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Capote, Brokeback Mountain, Breakfast on Pluto
among the favorites at Telluride

Capote, Brokeback Mountain, Breakfast on Pluto
among the favorites at Telluride

Philip Seymour Hoffman came to check out the competition, and he liked what he saw and heard. His starring role in Bennett Miller's Capote was the talk of the sold-out 32nd Telluride Film festival, which took place during the four-day Labor Day holiday weekend. Hoffman's performance as fey New Yorker Truman Capote, in Kansas to report on Perry Smith and Dick Hickock, the murderers Capote wrote about in his 1966 nonfiction novel, In Cold Blood, wowed many of the 2,000 pass-holders at this tiny Rocky Mountain ski resort. An Oscar nomination for Hoffman appears inevitable, observers said, and Catherine Keener, who costars as novelist Harper Lee, could find herself in the supporting actress race.

Other likely Oscar contenders who emerged during the fest included Joaquin Phoenix and Reese Witherspoon, who star as Johnny Cash and June Carter, real-life lovers and country music icons, in James Mangold's $25 million Walk the Line. Sony Pictures Classics' Capote and 20th Century Fox's Walk the Line both portrayed young artists in the process of finding--and losing--their way. Capote fell victim to ambition, celebrity, and alcohol; Cash had to battle his way out of an amphetamine addiction before he could win his singing partner's hand in marriage.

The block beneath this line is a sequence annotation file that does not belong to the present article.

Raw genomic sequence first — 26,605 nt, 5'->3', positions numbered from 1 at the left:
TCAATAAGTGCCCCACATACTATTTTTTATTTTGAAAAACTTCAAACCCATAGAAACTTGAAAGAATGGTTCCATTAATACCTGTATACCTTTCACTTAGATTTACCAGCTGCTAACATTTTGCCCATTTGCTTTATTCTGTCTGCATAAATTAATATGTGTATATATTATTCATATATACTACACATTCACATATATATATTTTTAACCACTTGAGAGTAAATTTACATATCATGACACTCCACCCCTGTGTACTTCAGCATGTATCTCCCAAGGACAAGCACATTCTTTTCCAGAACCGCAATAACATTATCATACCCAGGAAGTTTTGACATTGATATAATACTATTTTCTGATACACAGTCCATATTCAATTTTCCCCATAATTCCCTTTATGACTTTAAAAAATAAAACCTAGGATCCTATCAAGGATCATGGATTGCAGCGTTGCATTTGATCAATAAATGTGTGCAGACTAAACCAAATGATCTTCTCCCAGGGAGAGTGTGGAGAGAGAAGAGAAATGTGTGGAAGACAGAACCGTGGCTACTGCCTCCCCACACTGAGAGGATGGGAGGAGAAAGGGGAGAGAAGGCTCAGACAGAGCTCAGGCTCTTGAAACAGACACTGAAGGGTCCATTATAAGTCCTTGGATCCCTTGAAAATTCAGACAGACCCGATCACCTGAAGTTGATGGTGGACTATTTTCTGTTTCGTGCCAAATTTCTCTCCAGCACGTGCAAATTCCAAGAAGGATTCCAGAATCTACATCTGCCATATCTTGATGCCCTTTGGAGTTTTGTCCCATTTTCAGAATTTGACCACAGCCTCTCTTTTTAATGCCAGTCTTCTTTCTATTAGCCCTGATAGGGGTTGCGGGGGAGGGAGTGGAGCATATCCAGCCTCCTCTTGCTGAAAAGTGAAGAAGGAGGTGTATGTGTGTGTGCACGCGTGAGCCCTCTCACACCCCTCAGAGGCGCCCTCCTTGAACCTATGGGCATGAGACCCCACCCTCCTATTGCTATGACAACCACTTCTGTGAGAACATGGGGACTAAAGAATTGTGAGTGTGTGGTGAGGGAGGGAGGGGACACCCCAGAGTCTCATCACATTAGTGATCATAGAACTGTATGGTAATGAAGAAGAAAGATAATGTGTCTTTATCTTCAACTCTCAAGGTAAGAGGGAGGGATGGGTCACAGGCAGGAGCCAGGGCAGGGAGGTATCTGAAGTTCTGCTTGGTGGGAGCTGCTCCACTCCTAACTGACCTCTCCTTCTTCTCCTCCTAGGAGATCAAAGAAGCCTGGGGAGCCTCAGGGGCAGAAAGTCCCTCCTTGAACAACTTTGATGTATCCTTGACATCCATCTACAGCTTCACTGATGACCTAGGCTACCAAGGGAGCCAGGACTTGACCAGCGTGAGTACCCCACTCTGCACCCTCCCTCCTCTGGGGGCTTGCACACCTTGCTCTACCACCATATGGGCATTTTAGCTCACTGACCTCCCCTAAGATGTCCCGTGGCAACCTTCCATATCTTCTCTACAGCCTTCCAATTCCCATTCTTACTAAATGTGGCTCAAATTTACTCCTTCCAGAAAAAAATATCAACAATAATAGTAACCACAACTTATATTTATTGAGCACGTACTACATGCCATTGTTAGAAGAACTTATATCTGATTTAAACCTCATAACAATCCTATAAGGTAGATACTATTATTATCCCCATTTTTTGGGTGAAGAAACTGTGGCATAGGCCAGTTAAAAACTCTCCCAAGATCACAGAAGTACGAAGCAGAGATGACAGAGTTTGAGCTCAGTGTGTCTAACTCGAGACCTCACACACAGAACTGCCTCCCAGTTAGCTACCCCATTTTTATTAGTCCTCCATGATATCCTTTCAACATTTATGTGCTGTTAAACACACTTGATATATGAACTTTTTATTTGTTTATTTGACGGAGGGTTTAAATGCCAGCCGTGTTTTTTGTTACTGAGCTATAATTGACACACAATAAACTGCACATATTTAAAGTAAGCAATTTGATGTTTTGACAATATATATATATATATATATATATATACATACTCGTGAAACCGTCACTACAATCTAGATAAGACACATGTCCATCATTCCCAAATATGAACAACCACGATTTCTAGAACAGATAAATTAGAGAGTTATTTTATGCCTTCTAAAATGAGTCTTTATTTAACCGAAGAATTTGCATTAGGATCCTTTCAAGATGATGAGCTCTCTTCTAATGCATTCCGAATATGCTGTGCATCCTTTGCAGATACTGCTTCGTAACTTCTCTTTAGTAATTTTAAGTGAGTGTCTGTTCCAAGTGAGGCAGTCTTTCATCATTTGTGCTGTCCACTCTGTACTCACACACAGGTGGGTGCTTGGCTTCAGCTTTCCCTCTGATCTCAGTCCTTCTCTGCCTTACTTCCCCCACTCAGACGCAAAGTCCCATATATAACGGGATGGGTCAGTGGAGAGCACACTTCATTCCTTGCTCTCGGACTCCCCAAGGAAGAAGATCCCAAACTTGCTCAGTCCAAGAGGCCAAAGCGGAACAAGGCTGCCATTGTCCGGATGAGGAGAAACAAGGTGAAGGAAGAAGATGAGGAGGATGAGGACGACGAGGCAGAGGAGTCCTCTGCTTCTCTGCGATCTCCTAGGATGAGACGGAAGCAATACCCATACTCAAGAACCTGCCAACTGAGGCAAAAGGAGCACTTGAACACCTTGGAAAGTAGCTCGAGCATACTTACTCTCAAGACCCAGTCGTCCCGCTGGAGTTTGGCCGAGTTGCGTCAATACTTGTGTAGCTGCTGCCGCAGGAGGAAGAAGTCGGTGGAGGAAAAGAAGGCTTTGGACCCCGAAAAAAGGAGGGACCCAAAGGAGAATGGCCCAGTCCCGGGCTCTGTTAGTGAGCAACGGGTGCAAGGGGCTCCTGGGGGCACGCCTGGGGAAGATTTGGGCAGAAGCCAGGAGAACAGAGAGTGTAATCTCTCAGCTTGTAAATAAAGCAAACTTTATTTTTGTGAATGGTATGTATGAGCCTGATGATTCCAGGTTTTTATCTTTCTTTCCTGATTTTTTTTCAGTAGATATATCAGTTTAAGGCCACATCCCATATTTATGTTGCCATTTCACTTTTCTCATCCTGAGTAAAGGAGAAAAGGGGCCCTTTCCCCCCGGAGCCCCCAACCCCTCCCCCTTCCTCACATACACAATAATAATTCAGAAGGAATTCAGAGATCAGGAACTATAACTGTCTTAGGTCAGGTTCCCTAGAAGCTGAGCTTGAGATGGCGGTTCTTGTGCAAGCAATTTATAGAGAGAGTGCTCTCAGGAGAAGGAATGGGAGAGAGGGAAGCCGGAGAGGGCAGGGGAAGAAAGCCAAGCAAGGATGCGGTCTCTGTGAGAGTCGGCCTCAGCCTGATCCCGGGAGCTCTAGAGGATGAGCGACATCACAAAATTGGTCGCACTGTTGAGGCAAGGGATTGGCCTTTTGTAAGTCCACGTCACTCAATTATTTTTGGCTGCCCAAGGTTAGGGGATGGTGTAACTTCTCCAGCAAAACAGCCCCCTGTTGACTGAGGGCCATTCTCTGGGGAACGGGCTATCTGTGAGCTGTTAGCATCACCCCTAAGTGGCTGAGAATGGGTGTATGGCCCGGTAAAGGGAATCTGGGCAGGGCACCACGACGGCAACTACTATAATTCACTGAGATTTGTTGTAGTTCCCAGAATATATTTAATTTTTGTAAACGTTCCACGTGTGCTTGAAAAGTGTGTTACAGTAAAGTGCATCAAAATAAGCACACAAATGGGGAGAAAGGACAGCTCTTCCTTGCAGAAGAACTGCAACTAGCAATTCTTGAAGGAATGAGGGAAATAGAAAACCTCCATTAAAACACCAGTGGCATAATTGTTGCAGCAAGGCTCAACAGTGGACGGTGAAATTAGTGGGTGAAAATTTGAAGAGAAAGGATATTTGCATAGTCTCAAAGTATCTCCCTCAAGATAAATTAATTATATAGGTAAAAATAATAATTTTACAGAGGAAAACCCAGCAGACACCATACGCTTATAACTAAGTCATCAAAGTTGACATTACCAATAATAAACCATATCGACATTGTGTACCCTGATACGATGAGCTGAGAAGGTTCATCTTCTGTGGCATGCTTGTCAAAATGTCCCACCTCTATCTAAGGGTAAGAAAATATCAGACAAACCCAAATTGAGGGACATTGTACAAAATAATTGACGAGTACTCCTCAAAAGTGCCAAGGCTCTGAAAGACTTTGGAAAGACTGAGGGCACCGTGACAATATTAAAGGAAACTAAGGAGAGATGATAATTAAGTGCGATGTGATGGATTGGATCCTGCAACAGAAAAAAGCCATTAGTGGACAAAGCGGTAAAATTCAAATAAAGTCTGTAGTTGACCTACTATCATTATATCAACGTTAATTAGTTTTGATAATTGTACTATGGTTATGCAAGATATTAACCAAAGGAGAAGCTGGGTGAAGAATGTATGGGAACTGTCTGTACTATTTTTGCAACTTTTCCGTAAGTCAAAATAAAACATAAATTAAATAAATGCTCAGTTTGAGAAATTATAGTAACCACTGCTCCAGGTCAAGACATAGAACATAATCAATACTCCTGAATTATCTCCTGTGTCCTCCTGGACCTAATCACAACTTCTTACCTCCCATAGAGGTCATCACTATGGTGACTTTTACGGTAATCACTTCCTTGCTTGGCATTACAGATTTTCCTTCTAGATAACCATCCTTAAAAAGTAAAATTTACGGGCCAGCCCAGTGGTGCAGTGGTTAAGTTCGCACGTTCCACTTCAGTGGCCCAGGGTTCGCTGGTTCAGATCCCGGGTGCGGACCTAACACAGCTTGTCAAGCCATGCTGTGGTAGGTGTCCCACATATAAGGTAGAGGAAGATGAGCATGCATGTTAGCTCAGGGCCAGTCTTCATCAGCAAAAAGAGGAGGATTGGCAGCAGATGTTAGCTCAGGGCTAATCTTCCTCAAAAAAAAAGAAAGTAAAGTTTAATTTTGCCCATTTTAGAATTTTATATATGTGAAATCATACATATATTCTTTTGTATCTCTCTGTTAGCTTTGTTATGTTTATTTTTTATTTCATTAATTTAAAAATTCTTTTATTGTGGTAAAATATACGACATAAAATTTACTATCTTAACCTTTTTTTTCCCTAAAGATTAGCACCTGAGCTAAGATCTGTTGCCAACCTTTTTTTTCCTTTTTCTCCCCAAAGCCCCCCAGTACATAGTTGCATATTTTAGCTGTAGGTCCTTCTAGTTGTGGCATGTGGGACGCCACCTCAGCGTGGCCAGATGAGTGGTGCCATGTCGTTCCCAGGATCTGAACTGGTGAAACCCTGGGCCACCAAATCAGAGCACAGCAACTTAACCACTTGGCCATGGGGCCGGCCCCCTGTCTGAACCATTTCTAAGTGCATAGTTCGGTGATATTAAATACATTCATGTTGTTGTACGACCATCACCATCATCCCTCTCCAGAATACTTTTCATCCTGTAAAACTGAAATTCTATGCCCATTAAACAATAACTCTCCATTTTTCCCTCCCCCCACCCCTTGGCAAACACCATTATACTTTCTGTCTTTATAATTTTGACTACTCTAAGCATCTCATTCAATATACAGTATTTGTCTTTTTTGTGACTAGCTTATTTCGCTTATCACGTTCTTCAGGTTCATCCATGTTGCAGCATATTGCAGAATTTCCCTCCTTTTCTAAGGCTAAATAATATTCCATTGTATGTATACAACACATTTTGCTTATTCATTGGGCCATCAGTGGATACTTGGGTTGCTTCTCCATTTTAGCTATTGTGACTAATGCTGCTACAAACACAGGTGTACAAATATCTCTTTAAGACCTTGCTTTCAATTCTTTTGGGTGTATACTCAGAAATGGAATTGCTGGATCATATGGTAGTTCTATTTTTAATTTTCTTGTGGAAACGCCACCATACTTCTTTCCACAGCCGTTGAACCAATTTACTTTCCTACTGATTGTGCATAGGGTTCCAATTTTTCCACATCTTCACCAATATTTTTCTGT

A clip of the young Cash also popped up in another movie about the creation of a cultural giant--Martin Scorsese's No Direction Home, a portrait of Bob Dylan. Scorsese allowed Telluride a one-time-only screening of his 3-1/2-hour documentary, which recounts the transformation of teenage Midwesterner Robert Zimmerman into the channeler of the '60s zeitgeist. PBS invested early in the documentary and has insisted on premiering the film, which will not receive a theatrical release.

Telluride audiences also were buzzing about director Ang Lee's elegiac Western Brokeback Mountain, which should catapult Australian actor Heath Ledger into a new category, that of serious actor. He also could find himself chasing Oscar glory, though the box office prospects for the Focus Features film were the subject of serious debate. The film is a heartbreaking gay romance, which novelist Larry McMurtry and Diana Ossana adapted from Annie Proulx's short story about two cowboys in the '60s and '70s who feel compelled to hide their passion for each other. One school of thought held that Jonathan Demme's award-winning Philadelphia, starring Tom Hanks and Denzel Washington, is the exception that proves the rule: It's impossible for a gay love story to find mainstream audience acceptance. Others argued that, backed by critical raves and Oscar nominations, Brokeback Mountain could become a must-see for serious cinephiles.